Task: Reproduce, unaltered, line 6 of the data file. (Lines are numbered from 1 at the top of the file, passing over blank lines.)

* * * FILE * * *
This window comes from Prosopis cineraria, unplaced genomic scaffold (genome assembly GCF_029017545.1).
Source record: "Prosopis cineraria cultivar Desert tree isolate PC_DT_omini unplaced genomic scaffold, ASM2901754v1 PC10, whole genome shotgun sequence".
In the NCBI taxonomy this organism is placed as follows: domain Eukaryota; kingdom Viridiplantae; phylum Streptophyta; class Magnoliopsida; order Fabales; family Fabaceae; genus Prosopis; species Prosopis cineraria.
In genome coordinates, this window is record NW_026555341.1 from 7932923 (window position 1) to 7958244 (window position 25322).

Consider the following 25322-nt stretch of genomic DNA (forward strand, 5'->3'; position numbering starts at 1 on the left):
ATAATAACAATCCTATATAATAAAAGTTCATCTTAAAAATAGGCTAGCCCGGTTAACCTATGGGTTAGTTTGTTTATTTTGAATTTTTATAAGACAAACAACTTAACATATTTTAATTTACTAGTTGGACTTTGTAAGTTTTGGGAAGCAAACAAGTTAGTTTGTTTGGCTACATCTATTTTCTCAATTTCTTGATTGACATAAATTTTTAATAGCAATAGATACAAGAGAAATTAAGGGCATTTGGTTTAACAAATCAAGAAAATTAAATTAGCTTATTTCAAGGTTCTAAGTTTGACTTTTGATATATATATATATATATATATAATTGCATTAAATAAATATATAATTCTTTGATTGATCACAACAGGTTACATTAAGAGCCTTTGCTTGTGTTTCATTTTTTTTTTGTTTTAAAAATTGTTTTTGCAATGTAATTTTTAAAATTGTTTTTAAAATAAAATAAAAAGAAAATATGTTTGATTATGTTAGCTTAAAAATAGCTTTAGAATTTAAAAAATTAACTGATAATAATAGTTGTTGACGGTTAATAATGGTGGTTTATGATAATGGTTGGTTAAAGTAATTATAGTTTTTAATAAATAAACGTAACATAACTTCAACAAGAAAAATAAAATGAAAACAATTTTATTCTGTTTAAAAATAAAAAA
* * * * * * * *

ATAATAACAATCCTATATAATAAAAGTTCATCTTAAAAATAGGCTAGCCCGGTTAACCTATGGGTTAGTTTGTTTATTTTGAATTTTTATAAGACAAACAACTTAACATATTTTAATTTACTAGTTGGACTTTGTAAGTTTTGGGAAGCAAACAAGTTAGTTTGTTTGGCTACATCTATTTTCTCAATTTCTTGATTGACATAAATTTTTAATAGCAATAGATACAAGAGAAATTAAGGGCATTTGGTTTAACAAATCAAGAAAATTAAATTAGCTTATTTCAAGGTTCTAAGTTTGACTTTTGATATATATATATATATATATATAATTGCATTAAATAAATATATAATTCTTTGATTGATCACAACAGGTTACATTAAGAGCCTTTGCTTGTGTTTCATTTTTTTTTTGTTTTAAAAATTGTTTTTGCAATGTAATTTTTAAAATTGTTTTTAAAATAAAATAAAAAGAAAATATGTTTGATTATGTTAGCTTAAAAATAGCTTTAGAATTTAAAAAATTAACTGATAATAATAGTTGTTGACGGTTAATAATGGTGGTTTATGATAATGGTTGGTTAAAGTAATTATAGTTTTTAATAAATAAACGTAACATAACTTCAACAAGAAAAATAAAATGAAAACAATTTTATTCTGTTTAAAAATAAAAAA